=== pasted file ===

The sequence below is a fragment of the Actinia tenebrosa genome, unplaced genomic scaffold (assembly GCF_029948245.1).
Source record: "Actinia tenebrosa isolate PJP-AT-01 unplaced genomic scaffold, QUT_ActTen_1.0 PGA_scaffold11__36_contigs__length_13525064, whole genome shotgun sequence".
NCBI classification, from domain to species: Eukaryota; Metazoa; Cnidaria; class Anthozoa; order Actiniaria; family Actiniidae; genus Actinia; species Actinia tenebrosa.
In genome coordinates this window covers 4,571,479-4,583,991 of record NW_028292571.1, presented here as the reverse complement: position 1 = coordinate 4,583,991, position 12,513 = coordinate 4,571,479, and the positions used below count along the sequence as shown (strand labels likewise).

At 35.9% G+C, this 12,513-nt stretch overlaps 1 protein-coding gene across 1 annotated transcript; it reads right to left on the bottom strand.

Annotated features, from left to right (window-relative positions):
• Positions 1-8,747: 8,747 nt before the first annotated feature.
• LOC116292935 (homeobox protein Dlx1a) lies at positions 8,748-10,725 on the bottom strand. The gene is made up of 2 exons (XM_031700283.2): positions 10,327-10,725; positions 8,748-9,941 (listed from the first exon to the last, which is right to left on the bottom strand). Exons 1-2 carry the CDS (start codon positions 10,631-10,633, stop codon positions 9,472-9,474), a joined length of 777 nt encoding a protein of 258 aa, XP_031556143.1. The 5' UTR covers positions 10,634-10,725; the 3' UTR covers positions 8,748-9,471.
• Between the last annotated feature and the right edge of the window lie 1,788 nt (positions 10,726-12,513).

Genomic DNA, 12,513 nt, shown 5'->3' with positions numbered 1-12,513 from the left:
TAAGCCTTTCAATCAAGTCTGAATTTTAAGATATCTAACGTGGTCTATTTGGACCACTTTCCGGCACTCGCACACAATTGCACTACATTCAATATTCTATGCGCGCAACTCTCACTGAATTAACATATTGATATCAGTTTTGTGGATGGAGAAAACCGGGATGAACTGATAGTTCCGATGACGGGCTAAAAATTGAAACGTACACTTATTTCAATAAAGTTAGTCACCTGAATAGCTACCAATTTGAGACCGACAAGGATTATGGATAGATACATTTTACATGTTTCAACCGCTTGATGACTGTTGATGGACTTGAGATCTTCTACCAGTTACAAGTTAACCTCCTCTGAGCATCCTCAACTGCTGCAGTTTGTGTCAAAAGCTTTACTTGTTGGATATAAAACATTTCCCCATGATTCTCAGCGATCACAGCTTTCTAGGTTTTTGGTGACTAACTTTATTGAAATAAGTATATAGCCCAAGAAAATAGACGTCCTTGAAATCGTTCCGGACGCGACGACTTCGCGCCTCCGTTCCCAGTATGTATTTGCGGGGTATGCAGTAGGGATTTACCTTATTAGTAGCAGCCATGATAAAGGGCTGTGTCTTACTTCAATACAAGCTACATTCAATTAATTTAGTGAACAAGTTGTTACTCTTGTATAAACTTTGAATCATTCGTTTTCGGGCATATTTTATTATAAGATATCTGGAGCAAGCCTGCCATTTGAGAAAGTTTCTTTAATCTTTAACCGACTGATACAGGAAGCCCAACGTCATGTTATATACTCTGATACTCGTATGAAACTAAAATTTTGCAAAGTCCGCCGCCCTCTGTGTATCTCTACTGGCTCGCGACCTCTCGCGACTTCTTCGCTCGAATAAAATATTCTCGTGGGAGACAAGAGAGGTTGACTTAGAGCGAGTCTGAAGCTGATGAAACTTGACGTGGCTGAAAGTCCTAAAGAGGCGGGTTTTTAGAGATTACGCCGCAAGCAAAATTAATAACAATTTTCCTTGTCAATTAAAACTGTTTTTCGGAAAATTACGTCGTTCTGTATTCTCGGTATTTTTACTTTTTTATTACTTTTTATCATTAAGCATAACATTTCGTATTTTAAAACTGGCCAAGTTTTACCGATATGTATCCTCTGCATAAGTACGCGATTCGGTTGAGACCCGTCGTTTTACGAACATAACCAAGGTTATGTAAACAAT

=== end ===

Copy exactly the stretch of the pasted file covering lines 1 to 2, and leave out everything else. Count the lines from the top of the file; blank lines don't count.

The sequence below is a fragment of the Actinia tenebrosa genome, unplaced genomic scaffold (assembly GCF_029948245.1).
Source record: "Actinia tenebrosa isolate PJP-AT-01 unplaced genomic scaffold, QUT_ActTen_1.0 PGA_scaffold11__36_contigs__length_13525064, whole genome shotgun sequence".